The indices hit support over noon after establishing a selloff that was comparable to the initial move off Friday's afternoon highs into early Sunday evening's lows (shown in blue). This zone of support hit at 11:30 a.m. ET. Over the next hour the market slowed and followed the 5 minute 20 period moving average. This shifting momentum created an intraday reversal setup on the upside into the early afternoon. It triggered a buy on the 5 minute charts around 12:45 ET and a second wave followed into about 14:30 ET.
Corrective moves often last for two waves and risk can then increase on further attempts to continue unless there is a larger trend reversal underway. The pace of the selloff slowed enough to make this possible and the uptrend managed a third push into the closing bell before reversing once again afterhours to take back all of the afternoon gains.
The Dow Jones Industrial Average ($DJI) had a loss of 51.24 points, or 0.43%, and closed at 11,993.16 on Monday. Seven of the Dow's thirty index components posted a gain. The top performers were Caterpillar Inc. (CAT) (+2.08%), Pfizer Inc. (PFE) (+1.75%), Chevron Corp. (CVX) (+0.87%), and Alcoa Inc. (AA) (+0.56%). The weakest percentage performers were General Electric Co. (GE) (-2.16%), Verizon Communications (VZ) (-1.87%), Disney (DIS) (-1.61%), and McDonalds Corp. (MCD) (-1.38%).
The S&P 500 ($SPX) fell 7.89 points, or 0.6%, and closed at 1,296.39. MEMC Electronic Materials Inc. (WFR) (+11.23%), Tesoro Corp. (TSO) (+6.00), First Solar (FSLR) (+5.13%), and Cabot Oil & Gas Corp. (COG) (+5.00%) were the strongest percentage gainers. The weakest were Coach Inc. (COH) (-5.30%), Tiffany & Co. (TIF) (-5.27%), Entergy Corp. (ETR) (-4.89%), and Owens Ill. Inc. (OI) (-4.23%).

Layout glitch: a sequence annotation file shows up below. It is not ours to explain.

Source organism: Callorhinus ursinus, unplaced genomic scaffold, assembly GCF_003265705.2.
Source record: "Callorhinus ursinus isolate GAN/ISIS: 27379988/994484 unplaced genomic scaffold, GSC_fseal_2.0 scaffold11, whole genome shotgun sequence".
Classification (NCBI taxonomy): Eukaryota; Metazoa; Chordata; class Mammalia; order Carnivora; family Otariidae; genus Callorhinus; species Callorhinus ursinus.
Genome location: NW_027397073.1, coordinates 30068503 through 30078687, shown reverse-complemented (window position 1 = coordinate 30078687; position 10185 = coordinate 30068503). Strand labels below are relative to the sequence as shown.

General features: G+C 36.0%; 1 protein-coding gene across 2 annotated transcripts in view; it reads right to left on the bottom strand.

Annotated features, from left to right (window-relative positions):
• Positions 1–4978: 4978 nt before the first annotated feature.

The Nasdaq Composite ($COMPX) ended the session lower by 14.64 points, or 0.54%, on Monday and it closed at 2,700.97. The strongest performers in the Nasdaq-100 were First Solar (FSLR) (+5.13%), Celgene Corp. (CELG) (+1.32%), Stericycle Inc. (SRCL) (+1.21%), and Micron Technology Inc. (MU) (+1.17%). The weakest performers were Seagate Technology (STX) (-2.88%), Warner Chilcott (WCRX) (-2.43%), Netapp Inc. (NTAP) (-2.40%), and Starbucks (SBUX) (-2.27%).
On the docket for Tuesday are the Empire Manufacturing survey for March, February's import and export prices, and the National Association of Homebuilder's March housing market index. Then, in the afternoon the Federal Reserve will announce its latest policy setting. The Fed is expected to keep rates untouched, so the focus will be upon its standing for QE2 (the second round of quantitative easing), which is due to come to an end in June.
The market is still correcting gradually out of the congestion from late February to early March. It's now reaching a critical point for the bulls. In order to get any decent retest of highs to hold the current trend, it will need to kick off that upside this week. The indices have now corrected off last month's highs for approximately the same amount of time as last November's correction. Although the odds are higher that a break to new highs would lead to only slightly higher highs before correcting, instead of a third wave of buying similar to the September-November and December to February moves, the possibility for a third wave of buying lasting a comparable period of time does still remain... as long as this zone of support from this week holds.
Unless otherwise stated, the index action described in this article relates to the E-mini futures contracts for the respective indices. Actual index action may differ slightly in terms of pattern formation, although the market bias will remain the same.
Toni Hansen is president and co-founder of the Bastiat Group Inc., DBA Trading From Main Street. Toni is one of the most respected technical analysts and traders in the industry. She has been trading and educating new traders, money managers, professional market analysts and traders throughout the boom and bust of the last decade. She has worked in conjunction with some of the world's top financial exchanges. Learn more about Toni Hansen and the educational services she provides through her website at http://www.tonihansen.com.